Wednesday, September 20, 2017

A Writer's Ireland: Guest Post by Julie Christine Johnson, Author of The Crows of Beara

May 2002. My first trip to Ireland. Alone, I join a small group of strangers to hike the Beara peninsula, West Cork, and there I fall truly, madly, deeply in love. On the flight home two weeks later, I turn my face toward the window and sob. I am as if torn from a lover, forever. Ireland has changed me. Beara has given me a sense of peace and wholeness I have never before experienced.

The years pass and I return to Ireland several times, hiking the Wicklow Way, Connemara, the Dingle and Kerry peninsulas; exploring Dublin, Galway, Limerick, Kenmare, Tralee. But that first time—and Beara—remain a dream crystallized in photographs and memories.
Photo Credit: Julie Christine Johnson

January 2014. I set the first complete draft of my first novel aside to rest, exhausted by the effort to corral a 170,000 wordsoup into a 99,000 word manuscript. That novel becomes my debut In Another Life, which is named 2016 Gold Winner for Fantasy by FOREWORD Indies at the American Library Association Annual Conference in June 2017. I leave behind a timeslip of modern and medieval southwest France to enter the cool, scabrous beauty of southwest Ireland.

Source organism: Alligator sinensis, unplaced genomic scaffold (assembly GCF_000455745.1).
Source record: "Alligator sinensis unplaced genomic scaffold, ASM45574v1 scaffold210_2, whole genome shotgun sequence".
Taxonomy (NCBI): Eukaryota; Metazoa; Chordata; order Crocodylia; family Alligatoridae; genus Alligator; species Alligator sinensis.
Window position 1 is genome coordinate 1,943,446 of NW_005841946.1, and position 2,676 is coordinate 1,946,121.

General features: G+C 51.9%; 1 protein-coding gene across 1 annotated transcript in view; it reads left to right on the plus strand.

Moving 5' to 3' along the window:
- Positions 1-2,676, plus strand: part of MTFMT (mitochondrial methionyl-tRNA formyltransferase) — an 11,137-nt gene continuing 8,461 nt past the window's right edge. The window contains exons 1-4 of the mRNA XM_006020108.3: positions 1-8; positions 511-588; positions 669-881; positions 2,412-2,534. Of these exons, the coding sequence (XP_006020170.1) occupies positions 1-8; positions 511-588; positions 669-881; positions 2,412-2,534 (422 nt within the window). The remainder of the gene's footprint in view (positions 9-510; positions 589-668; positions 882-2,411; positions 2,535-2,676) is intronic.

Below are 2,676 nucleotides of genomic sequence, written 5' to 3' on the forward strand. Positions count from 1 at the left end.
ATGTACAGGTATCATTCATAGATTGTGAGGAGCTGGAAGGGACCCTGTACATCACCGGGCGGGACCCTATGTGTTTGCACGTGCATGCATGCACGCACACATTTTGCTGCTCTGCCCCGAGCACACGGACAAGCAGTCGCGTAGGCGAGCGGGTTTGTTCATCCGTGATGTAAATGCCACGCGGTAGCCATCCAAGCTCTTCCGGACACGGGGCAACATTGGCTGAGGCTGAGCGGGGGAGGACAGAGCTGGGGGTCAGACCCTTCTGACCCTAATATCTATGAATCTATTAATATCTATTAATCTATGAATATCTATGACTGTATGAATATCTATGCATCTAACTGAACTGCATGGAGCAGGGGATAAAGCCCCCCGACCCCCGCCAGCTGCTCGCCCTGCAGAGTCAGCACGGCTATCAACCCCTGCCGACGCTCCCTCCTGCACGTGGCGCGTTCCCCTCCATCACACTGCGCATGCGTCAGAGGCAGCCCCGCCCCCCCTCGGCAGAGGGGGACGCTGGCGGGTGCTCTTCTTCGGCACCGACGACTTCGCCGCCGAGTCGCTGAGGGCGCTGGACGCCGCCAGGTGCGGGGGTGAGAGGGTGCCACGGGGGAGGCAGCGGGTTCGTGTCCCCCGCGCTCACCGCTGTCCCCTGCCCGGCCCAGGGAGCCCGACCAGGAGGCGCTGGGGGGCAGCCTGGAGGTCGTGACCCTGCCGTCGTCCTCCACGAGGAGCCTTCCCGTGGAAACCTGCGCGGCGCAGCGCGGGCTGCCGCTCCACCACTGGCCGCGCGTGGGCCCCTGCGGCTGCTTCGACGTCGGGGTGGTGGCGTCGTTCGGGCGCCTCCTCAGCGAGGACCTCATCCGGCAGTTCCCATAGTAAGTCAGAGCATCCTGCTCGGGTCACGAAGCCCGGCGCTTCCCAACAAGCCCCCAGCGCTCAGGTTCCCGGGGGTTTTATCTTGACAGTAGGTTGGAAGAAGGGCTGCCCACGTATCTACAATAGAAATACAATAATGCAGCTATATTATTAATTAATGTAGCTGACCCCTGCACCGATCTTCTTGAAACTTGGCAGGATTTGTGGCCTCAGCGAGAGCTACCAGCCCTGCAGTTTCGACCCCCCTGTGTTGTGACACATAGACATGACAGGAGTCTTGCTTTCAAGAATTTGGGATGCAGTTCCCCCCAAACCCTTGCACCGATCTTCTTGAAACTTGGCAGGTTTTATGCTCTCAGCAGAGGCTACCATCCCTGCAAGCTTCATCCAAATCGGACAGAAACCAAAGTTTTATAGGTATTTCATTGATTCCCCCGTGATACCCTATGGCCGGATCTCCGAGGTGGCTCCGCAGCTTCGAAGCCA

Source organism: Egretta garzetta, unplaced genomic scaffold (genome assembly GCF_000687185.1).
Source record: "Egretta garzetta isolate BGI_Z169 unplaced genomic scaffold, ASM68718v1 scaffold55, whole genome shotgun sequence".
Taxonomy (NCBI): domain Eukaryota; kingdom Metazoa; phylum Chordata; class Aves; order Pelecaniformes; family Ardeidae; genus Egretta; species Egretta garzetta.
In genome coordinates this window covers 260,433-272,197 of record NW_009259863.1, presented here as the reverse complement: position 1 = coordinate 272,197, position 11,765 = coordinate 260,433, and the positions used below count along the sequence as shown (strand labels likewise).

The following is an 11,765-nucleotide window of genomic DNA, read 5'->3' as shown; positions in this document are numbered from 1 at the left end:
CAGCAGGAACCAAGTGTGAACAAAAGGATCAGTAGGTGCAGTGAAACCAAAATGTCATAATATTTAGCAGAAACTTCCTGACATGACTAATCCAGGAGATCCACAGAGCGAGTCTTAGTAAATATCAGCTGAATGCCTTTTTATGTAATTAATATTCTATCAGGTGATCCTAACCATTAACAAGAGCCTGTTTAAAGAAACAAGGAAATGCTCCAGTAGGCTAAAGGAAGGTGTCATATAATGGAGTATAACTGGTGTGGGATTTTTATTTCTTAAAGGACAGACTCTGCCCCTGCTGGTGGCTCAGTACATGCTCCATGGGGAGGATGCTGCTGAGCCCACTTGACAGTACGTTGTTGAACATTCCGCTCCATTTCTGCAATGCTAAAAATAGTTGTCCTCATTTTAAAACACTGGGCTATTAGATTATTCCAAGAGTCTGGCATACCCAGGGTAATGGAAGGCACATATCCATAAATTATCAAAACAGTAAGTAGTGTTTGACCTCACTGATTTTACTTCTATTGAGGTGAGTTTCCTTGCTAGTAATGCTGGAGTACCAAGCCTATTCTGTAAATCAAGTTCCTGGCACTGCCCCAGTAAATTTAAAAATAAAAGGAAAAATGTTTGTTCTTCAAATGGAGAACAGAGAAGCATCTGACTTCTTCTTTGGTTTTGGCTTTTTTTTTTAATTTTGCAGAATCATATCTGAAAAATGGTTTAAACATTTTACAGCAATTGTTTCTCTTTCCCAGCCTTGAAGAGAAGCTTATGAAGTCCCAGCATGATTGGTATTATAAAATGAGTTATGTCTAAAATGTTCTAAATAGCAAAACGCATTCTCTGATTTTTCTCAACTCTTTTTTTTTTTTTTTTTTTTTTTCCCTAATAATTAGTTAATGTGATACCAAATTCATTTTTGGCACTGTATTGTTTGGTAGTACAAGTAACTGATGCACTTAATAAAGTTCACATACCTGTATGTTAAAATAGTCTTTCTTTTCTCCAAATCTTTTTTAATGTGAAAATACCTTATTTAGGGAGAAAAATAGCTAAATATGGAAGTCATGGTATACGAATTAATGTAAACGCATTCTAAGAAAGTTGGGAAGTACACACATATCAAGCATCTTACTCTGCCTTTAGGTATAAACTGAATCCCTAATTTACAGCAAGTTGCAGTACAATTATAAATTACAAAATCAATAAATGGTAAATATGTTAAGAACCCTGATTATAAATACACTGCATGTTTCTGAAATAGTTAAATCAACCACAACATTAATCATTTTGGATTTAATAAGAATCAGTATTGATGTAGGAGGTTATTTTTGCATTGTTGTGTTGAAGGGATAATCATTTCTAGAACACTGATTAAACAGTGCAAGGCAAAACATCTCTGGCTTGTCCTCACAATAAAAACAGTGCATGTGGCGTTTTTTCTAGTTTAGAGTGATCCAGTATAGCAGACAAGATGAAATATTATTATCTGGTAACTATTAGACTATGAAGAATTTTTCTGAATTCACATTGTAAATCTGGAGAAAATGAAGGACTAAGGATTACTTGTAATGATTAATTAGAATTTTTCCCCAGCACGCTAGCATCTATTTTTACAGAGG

Perched on hill overlooking Ballycrovane Harbor in the remote southern end of the Beara peninsula sits a humped, ragged block of stone. One edge resembles the profile of a woman, her furrowed brow arched over a proud nose, her gaze fixed on the Atlantic Ocean. She is An Cailleach Bheara, the Hag of Beara, mother of Ireland. Her story is Ireland's story, her survival the enduring drama of a tortured land of legendary beauty. I learn of the Hag by reading the poetry of Leanne O’Sullivan, who grew up in the Hag’s shadow, a child of West Cork, a woman of Ireland. O’Sullivan’s work whispers, sings, howls of romance and loss in this place of stone and sea. This modern poet’s magic opens the door to the legend that shapes my novel’s spirit and themes.
Photo Credit: Julie Christine Johnson

I create the story of a recovering alcoholic who has a marriage to repair and a career to salvage, and another of an artist who cannot forgive himself for the tragedy he caused. As my characters begin to take shape, I know the threads connecting them will be found in the presence of the Hag. Her voice filters through these characters’ pain to reveal their authentic selves.